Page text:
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Blinding reviewers


Just because you are not paranoid doesn't mean that they are not out to get you. People sometimes feel like that if they try to get their papers into certain journals, or abstracts into large and important scientific meetings. At the centre of it all is the peer review process. We accept it is the best we can do, but a study from the US [1] has startling insight into how blinding can affect abstract acceptance.


The study examined submissions for the American Heart Association meetings in 2000 and 2001, where review was open, and 2002-2004, when it was blinded. It was really well done, and the outcome was whether or not a study was recommended for acceptance using standard procedures. Acceptance rates were then judged before and after blining was introduced according to different criteria: US or non-US, English on non-English speaking country, Prestigious or non prestigious institutions, sex of author, US government agency, industry, and by basic or clinical study. Each abstract was evaluated by 8-10 reviewers.


There were over 13,000 abstracts submitted annually, with an average acceptance of 29%. About 40% were from the US, a quarter from highly prestigious institutions. Most (85%) of reviewers were US-based. We might expect higher acceptance from prestigious institutions compared to non-prestigious counterparts, for instance, with open compared with blinded review: if bias were a factor, the gap should narrow with blinding. Table 1 shows that with blinding the gap narrowed by 9%. There were similar changes for abstracts from US government institutions, for US, and for non-industry abstracts. Only sex of author was unaffected.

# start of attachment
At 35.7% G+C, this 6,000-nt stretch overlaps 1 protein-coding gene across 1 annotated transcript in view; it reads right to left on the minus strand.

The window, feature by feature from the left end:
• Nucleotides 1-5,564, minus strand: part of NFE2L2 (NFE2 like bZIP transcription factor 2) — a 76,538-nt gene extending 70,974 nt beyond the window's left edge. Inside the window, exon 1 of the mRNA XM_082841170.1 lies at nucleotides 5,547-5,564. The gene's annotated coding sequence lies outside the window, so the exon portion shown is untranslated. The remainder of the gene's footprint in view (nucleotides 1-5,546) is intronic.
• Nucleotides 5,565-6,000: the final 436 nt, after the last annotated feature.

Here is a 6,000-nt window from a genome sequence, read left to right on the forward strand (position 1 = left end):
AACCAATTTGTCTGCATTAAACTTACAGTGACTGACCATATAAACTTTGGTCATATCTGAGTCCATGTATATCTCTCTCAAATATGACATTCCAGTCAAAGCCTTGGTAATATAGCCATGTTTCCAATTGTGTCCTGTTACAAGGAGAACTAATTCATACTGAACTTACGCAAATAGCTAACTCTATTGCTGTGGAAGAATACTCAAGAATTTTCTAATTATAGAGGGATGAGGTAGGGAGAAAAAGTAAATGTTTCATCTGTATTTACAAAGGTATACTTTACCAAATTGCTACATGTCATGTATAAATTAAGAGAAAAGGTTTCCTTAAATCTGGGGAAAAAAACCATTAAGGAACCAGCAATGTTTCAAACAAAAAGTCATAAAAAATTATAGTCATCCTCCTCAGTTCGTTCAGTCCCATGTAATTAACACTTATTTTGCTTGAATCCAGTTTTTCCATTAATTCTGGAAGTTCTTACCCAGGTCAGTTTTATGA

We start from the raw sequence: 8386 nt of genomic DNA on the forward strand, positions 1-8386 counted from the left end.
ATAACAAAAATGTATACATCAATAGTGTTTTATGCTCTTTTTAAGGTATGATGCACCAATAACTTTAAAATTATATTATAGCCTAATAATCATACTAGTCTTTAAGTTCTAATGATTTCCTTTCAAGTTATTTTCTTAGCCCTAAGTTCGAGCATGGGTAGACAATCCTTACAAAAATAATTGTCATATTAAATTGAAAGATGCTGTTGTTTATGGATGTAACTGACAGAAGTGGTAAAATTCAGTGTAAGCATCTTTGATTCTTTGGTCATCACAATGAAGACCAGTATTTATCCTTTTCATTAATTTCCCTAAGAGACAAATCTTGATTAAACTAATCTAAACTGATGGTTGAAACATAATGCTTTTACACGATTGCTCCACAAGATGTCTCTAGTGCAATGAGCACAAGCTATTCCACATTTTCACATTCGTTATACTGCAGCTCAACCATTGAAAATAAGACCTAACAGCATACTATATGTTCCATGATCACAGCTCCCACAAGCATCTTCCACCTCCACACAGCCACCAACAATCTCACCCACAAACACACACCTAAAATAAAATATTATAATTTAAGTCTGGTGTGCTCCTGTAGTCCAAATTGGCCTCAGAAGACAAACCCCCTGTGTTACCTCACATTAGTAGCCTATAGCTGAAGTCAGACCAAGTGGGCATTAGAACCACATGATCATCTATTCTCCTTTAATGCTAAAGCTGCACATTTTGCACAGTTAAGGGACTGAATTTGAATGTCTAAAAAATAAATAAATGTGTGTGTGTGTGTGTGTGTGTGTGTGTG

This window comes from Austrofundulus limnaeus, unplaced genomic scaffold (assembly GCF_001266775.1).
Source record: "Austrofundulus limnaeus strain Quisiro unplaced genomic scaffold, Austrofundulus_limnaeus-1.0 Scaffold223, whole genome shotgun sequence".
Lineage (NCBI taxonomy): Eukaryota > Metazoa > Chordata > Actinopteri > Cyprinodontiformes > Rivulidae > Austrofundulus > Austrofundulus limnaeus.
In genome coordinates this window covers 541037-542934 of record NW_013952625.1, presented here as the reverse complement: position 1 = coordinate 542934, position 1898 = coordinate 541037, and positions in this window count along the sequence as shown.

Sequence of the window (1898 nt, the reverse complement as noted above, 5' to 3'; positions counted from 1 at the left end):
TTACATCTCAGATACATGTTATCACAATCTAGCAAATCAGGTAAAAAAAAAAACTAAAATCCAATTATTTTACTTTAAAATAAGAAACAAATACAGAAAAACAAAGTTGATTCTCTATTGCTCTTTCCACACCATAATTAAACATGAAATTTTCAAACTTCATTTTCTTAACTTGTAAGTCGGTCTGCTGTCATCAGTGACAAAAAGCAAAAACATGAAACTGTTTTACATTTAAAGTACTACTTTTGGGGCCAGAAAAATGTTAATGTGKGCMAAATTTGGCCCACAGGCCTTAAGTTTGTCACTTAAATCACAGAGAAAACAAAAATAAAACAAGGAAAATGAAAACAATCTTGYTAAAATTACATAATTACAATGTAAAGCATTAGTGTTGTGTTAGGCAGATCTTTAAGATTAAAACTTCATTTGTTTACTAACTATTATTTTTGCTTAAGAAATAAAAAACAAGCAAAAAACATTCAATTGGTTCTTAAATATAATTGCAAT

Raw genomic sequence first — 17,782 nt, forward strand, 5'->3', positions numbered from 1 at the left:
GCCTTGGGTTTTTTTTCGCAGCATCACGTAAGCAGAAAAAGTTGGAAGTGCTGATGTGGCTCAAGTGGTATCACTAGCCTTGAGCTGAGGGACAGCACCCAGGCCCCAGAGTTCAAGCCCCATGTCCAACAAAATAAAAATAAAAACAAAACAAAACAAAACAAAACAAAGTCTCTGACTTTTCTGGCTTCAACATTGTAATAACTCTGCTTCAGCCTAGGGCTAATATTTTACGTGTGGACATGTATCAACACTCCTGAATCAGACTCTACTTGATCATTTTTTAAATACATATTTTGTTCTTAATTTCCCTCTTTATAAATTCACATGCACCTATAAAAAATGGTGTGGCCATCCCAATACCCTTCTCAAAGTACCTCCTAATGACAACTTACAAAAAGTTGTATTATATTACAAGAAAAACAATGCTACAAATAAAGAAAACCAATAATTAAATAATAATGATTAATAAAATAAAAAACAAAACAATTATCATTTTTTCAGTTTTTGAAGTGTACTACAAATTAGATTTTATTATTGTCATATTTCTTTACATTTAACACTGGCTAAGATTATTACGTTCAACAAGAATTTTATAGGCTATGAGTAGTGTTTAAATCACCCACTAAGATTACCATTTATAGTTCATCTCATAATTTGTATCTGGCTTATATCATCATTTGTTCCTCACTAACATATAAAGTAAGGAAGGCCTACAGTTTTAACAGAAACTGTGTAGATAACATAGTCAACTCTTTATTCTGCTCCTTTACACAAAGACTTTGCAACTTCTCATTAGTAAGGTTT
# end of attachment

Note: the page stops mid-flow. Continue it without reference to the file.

Table 1: The effects of blinding reviewers on abstract acceptance rates - differences in pairs of separate criteria

Change (%)
US govt vs non-government
Prestigious vs non-prestigious
US vs non-US
Not industry vs industy
English vs non-English


However balanced we like to think we are, the simple fact is that we are persuaded that research from government agencies, or prestigious institutions, or not coming from industry, is better. When we are deprived of that information, we make different judgements.


  1. JS Ross et al. Effect of blinded peer review on abstract acceptance. JAMA 2006 295:1675-1680.

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